The People of Hemsö began with a “wind of change” as Carlsson came to Hemsö. By transforming and crossing the border between different genres the novel adapted into film, TV and farce continues to explore these whirlwind aspects of Carlsson’s arrival. In both examples, a change is introduced to the novel and how it is re- told. As spectator, I am confronted with several different perspectives where some of them are emphasised through entertainment. I am not only amused by some pompous man from the countryside coming to an island, nor am I amused by the silliness of inequality. Instead, the entertaining aspects of the performance offer me an opportunity to see something new in the ordinary and the familiar. This is especially prominent in the Vallarna production where Madame Flod’s action and rebellion against the text provide change to an otherwise classical male dominated narrative. You could object to this since the adaptation is, too, written by a man, but the interesting thing is the turn away from Strindberg’s original that changes the female characters into the plays protagonists, who object to an old-fashioned way of looking at women.27It is also worth noting that Carlsson may have been the “wind of change” in the original, but in the Vallarna production it is a woman who changes and rewrites the story.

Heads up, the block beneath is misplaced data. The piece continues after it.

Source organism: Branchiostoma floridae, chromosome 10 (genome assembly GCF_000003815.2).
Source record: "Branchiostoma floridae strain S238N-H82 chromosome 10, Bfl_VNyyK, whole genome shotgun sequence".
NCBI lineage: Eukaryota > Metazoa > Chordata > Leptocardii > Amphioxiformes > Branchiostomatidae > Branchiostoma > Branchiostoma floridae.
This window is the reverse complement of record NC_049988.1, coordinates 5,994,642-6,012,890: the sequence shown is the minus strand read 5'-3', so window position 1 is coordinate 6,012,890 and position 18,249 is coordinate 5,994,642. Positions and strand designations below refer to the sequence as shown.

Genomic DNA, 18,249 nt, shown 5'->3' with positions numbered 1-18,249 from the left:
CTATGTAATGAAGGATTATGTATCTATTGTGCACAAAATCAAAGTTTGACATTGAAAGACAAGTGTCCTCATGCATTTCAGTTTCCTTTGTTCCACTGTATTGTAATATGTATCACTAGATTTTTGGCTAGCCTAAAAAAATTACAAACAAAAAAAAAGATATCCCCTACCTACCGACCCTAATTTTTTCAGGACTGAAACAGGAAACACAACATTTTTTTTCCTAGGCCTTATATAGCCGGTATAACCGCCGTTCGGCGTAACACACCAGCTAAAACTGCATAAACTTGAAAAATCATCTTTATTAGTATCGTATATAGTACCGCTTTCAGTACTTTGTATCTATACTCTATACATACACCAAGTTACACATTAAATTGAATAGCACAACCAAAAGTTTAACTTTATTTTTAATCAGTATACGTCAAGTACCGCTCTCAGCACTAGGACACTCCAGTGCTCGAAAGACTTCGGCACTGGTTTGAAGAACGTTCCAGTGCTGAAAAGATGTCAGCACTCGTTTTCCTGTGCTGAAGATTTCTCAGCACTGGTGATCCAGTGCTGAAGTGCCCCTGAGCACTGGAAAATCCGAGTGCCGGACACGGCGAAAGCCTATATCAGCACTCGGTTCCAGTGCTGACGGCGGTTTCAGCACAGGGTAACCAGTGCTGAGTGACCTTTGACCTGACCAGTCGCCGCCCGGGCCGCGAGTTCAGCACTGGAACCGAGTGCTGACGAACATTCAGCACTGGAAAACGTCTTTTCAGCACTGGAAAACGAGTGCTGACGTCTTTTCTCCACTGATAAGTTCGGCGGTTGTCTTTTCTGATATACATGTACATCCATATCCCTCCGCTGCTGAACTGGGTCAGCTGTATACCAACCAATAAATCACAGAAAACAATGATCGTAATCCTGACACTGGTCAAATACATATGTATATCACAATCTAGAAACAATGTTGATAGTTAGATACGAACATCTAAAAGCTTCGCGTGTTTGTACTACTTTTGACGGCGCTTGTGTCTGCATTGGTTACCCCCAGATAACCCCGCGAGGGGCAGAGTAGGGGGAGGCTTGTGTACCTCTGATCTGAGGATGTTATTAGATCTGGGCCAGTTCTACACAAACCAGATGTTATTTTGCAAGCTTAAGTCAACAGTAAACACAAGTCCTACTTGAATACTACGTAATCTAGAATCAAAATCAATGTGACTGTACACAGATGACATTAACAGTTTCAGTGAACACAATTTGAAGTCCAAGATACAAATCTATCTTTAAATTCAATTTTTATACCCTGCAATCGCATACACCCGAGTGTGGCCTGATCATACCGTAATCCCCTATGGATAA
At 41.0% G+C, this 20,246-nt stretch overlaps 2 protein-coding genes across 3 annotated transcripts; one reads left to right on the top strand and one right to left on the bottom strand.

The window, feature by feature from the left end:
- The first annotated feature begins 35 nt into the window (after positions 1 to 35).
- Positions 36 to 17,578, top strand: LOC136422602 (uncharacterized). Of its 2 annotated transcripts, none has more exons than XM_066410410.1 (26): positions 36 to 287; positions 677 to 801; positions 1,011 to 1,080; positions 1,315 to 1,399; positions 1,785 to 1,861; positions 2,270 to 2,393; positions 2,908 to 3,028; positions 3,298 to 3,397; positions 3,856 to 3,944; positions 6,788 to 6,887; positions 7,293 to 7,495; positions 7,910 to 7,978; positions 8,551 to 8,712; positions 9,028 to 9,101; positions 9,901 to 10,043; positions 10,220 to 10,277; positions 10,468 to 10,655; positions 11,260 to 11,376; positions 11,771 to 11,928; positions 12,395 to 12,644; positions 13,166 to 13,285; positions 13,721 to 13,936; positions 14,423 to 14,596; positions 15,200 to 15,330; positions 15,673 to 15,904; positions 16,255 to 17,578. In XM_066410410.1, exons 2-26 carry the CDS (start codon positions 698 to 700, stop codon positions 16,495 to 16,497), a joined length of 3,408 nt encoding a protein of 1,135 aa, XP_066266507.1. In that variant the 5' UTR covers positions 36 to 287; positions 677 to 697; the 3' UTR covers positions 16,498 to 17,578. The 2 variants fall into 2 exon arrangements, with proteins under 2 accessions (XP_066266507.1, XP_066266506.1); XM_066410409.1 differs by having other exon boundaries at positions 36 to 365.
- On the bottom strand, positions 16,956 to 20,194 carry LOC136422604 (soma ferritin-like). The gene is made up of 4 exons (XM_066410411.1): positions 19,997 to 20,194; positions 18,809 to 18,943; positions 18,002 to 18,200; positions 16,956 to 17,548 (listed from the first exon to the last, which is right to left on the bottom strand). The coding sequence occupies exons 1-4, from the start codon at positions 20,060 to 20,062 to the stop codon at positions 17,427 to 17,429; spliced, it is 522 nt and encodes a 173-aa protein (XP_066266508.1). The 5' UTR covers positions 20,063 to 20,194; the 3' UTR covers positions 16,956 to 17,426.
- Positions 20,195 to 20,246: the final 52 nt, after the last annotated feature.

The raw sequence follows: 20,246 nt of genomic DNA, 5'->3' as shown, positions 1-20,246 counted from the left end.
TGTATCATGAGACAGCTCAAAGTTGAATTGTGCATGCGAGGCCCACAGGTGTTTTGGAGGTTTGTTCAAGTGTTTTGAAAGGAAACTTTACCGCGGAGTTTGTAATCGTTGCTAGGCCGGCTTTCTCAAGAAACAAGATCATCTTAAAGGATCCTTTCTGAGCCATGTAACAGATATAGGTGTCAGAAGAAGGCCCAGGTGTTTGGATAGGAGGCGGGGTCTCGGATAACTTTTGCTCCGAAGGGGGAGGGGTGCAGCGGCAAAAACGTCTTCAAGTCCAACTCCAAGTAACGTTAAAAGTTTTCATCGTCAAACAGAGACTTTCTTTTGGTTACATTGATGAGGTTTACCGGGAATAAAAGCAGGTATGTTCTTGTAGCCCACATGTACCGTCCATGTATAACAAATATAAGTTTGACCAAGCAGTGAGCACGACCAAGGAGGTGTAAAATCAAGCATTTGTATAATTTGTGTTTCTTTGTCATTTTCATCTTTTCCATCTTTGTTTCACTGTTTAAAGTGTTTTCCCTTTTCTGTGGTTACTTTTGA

To only focus on the joyous and relaxing aspects of entertainment can be problematic since it involves an idea that there is something serious and real in opposition to the fun and relaxed. The opposite is perhaps even more problematic – that something fun is not as real or as important as something serious. Instead of treating entertainment as something enjoyed at specific times and places it needs to be treated as a vital force permeating everyday life. This opens for a more nuanced description where entertainment is not only about fun and relaxation but also connected to power, norms and ideologies similar to what Noël Carroll argues for in his
interpretation of humour.
Entertainment is usually associated with an immediate response of happiness, joy, and laughter. A common view is that a joke has lost its purpose if you need to think and interpret it before you understand or appreciate it. A closer look at the word entertainment can, however, alter the importance of and relationship between the joyous and the immediate. The word entertainment comes from the Latin inter tenere, which means to maintain. From this, the idea of holding a person's attention in a pleasant joyful manner has evolved. The German word Unterhaltung and the Swedish underhållning are close to the English word. Out of many possible interpretations I emphasize the significance of capturing, maintaining or holding someone’s attention. A common idea is that the allure of entertainment is about enjoyment, but I am more interested in the combination of fun with criticism and contemplation. This means that a critical reflection can be combined with entertainment in an ambivalent way, without losing its potency. I argue that the immediate response of laughter may function as a question- mark stimulating contemplation without reducing the enjoyment. This is similar to what Michael Critchley claims when he sees humour as a way of distancing us from the ordinary, everyday world.